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NASA delays test of space station urine recycler

NASA delayed tests of the International Space Station's urine recycler yesterday after problems developed with centrifuge-like device and revamped plans for today's spacewalk to deal with an improperly installed cargo platform attachment.

Flight directors also repositioned the station and the visiting space shuttle Discovery to avoid a piece of space junk, which was expected to come too close during today's spacewalk, the last of three during Discovery's mission.

The primary goal of Discovery's flight was to deliver and install the station's last set of solar panel wings, which was accomplished on Thursday. The shuttle blasted off from the Kennedy Space Center on March 15 for a 13-day mission.

With the shuttle fleet due to be retired next year, NASA is counting on the Discovery astronauts to also complete several maintenance tasks that will ease the burden on future crews.

The station, a project of 16 nations, has been under construction for more than 10 years.

During the mission's second spacewalk, astronauts Steven Swanson and Joseph Acaba loosened connections on batteries that will be replaced during the next shuttle mission in June and installed a GPS navigation antenna needed to guide Japan's new unmanned cargo ship into its docking port.

But the spacewalkers ran into problems installing a mount for a cargo platform. A locking pin was installed upside-down and may be blocking the mechanism from rotating into its proper position.

By applying more force -- with pry bars and other tools if necessary -- astronauts should be able to free the mechanism, said lead space station flight director Kwatsi Alibaruho.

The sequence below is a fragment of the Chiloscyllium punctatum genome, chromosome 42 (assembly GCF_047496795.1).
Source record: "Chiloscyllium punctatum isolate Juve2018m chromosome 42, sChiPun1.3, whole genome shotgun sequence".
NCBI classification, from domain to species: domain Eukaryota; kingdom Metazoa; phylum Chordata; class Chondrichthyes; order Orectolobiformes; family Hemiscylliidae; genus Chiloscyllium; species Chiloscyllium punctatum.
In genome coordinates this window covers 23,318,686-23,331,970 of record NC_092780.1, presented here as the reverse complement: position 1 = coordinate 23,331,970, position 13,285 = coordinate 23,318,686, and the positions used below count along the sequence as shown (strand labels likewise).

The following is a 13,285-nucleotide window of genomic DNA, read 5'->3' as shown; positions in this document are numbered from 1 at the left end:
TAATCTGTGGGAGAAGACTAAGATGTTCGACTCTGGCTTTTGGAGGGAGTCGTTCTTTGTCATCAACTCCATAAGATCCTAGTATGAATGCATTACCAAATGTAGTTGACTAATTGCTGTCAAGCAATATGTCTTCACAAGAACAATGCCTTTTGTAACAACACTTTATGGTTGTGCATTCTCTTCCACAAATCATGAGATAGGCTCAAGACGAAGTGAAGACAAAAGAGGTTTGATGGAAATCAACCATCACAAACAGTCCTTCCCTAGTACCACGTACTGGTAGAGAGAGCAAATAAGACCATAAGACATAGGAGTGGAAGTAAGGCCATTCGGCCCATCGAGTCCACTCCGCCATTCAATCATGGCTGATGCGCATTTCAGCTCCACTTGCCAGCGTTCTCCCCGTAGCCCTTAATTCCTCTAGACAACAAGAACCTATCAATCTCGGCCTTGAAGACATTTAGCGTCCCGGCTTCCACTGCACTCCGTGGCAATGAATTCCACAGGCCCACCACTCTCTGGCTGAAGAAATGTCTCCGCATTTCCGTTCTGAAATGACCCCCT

"We thought initially that the incorrect installation of the pin was the reason we were not able to rotate the (mechanism) down to its proper configuration. We now believe that (it is) just much, much stiffer than expected," he said.


Monday's spacewalk schedule was already tight due to the cancellation of a planned fourth outing. NASA shaved a day off the mission and canceled the last spacewalk when Discovery launched five days late due to a hydrogen fuel leak.

The shuttle needs to depart the station by Wednesday to avoid a schedule conflict with a Russian Soyuz capsule carrying the station's next crew.

In addition to fixing the cargo carrier attachment, astronauts Acaba and Richard Arnold are expected to reposition one of the station's rail carts and rewire a circuit breaker so a failure of one of the station's gyroscopes does not take two devices out of operation. They also are scheduled to lubricate part of the station's robot arm.

Sunday afternoon, NASA repositioned the shuttle-station complex so it would encounter more friction from atmospheric particles and slow down by about 0.1 feet per second -- enough to change its orbit so a piece of debris from a Chinese satellite launch in 1999 would pass harmlessly by during Monday's spacewalk.

Orbital debris is a growing concern in space, with last month's crash of a US commercial communications spacecraft with a defunct Russian satellite, as well as the 2007 destruction of a Chinese satellite by the Chinese military as part of a weapons test.

At speeds exceeding 17,500 mph, shards as small as a fleck of paint have enough energy to damage or destroy spacecraft.

Also Sunday, engineers were trying to figure out why a water purification system that recycles urine and condensate into drinking water was not working properly.

The Discovery crew delivered a new distiller for the device that was successfully tested without liquids Saturday. Problems developed during the first test run yesterday using urine.

NASA wants to have the urine recycler working before expanding the station's live-aboard crew from three to six members in May.

The shuttle is due back at the Kennedy Space Center on Saturday.


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